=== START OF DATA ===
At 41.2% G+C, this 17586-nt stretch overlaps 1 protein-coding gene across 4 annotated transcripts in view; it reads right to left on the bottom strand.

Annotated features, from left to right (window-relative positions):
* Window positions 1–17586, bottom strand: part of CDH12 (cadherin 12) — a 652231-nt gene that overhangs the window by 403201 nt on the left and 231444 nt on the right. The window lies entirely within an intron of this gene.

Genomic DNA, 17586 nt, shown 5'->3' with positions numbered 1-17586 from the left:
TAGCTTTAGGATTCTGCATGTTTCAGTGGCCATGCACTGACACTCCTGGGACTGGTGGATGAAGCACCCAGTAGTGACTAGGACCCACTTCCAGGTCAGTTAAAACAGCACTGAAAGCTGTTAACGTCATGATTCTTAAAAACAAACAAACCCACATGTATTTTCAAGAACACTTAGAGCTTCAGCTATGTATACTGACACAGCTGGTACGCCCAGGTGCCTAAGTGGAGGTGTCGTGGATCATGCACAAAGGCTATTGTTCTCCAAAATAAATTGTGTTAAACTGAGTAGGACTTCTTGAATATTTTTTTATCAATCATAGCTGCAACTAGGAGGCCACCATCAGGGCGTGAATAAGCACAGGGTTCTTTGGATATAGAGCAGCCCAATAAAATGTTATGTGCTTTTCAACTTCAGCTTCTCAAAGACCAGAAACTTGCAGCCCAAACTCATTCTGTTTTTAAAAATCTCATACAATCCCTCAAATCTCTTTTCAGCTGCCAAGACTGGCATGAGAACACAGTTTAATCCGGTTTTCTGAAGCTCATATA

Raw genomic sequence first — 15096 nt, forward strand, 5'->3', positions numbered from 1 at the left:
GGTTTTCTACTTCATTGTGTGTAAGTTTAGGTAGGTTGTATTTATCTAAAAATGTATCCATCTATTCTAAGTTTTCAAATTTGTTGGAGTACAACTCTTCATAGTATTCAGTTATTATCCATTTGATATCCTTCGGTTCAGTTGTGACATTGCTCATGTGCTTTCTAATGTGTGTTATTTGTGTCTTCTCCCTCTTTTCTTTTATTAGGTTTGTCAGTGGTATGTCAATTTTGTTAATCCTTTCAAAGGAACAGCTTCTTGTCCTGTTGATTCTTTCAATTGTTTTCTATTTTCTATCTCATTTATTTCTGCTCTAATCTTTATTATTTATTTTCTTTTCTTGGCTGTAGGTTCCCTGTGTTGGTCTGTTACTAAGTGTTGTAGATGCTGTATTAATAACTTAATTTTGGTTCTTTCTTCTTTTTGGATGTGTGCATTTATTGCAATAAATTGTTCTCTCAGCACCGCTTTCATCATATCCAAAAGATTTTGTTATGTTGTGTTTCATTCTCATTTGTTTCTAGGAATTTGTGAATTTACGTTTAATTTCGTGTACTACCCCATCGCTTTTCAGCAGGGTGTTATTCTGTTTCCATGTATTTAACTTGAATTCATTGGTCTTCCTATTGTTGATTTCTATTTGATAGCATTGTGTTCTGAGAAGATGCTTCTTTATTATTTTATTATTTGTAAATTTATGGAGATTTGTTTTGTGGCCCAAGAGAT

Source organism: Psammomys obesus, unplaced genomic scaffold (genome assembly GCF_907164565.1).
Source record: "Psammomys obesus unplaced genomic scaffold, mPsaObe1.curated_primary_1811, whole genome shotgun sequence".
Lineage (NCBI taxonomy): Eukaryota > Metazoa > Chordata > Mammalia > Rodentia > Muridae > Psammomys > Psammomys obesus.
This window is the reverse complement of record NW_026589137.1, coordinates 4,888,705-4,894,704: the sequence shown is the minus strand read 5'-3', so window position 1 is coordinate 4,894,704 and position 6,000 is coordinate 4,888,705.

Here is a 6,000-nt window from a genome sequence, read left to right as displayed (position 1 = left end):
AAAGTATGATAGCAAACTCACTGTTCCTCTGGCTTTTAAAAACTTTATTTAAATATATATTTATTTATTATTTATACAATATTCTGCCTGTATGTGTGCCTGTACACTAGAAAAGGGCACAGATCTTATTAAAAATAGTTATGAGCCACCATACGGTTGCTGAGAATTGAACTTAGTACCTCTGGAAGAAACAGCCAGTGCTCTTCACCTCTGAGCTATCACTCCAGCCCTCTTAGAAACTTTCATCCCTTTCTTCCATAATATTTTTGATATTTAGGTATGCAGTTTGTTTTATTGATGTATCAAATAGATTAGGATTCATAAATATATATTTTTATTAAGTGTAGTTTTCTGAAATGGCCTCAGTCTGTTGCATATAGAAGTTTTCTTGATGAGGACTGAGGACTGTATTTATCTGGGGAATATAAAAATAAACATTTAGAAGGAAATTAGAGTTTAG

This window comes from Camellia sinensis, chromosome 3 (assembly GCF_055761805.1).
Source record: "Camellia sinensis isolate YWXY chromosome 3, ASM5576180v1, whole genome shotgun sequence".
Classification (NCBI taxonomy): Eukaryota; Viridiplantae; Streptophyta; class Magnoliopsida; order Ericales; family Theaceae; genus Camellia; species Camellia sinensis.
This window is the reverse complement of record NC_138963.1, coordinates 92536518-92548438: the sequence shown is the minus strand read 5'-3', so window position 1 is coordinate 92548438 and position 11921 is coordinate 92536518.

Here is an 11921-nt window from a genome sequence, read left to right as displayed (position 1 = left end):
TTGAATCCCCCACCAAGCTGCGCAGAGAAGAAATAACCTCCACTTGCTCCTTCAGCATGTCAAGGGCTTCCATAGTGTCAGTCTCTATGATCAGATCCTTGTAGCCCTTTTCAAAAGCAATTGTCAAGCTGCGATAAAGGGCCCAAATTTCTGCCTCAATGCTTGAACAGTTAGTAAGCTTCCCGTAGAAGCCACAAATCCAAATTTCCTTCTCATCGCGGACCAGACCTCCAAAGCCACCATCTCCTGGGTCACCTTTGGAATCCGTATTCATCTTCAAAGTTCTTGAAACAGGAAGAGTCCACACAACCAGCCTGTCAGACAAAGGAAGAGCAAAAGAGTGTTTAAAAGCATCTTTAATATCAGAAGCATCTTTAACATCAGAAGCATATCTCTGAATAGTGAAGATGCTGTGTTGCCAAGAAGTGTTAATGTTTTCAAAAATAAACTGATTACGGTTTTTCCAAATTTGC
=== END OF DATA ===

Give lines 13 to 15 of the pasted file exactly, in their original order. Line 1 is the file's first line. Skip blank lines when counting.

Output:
AAAGTATGATAGCAAACTCACTGTTCCTCTGGCTTTTAAAAACTTTATTTAAATATATATTTATTTATTATTTATACAATATTCTGCCTGTATGTGTGCCTGTACACTAGAAAAGGGCACAGATCTTATTAAAAATAGTTATGAGCCACCATACGGTTGCTGAGAATTGAACTTAGTACCTCTGGAAGAAACAGCCAGTGCTCTTCACCTCTGAGCTATCACTCCAGCCCTCTTAGAAACTTTCATCCCTTTCTTCCATAATATTTTTGATATTTAGGTATGCAGTTTGTTTTATTGATGTATCAAATAGATTAGGATTCATAAATATATATTTTTATTAAGTGTAGTTTTCTGAAATGGCCTCAGTCTGTTGCATATAGAAGTTTTCTTGATGAGGACTGAGGACTGTATTTATCTGGGGAATATAAAAATAAACATTTAGAAGGAAATTAGAGTTTAG

This window comes from Camellia sinensis, chromosome 3 (assembly GCF_055761805.1).
Source record: "Camellia sinensis isolate YWXY chromosome 3, ASM5576180v1, whole genome shotgun sequence".